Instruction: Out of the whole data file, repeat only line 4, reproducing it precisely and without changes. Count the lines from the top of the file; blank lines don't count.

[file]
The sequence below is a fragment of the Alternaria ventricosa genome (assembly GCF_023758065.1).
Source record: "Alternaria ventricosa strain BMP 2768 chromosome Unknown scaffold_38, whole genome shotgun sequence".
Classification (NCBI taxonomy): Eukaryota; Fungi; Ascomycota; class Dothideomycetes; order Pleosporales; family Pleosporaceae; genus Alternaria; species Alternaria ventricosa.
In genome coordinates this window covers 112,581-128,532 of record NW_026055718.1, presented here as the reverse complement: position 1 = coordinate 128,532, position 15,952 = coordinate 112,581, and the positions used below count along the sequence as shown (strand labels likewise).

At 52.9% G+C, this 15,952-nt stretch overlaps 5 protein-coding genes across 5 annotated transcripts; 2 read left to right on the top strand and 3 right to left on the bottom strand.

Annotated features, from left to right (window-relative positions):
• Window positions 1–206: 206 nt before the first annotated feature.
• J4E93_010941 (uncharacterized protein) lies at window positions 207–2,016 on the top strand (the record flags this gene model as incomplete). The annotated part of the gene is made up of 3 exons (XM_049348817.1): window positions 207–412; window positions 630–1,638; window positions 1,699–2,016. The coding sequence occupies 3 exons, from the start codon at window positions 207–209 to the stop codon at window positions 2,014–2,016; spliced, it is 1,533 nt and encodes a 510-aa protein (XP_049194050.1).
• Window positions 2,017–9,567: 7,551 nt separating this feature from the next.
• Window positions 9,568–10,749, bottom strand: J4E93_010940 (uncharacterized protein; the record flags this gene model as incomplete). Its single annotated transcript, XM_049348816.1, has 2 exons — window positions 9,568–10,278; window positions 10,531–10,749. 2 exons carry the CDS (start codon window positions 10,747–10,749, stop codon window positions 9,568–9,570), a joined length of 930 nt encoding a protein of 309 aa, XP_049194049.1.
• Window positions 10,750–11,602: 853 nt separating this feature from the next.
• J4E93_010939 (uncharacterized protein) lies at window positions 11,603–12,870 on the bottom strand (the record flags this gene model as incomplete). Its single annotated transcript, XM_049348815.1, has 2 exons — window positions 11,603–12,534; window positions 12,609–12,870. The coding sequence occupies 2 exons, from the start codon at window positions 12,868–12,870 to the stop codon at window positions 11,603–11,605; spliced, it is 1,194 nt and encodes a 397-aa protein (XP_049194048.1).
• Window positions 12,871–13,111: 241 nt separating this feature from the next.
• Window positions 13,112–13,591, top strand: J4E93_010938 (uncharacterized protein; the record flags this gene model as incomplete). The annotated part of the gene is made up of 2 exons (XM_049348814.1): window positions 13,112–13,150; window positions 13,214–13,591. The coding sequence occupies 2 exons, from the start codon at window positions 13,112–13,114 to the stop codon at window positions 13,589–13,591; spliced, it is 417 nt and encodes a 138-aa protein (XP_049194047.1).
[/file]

In genome coordinates this window covers 112,581-128,532 of record NW_026055718.1, presented here as the reverse complement: position 1 = coordinate 128,532, position 15,952 = coordinate 112,581, and the positions used below count along the sequence as shown (strand labels likewise).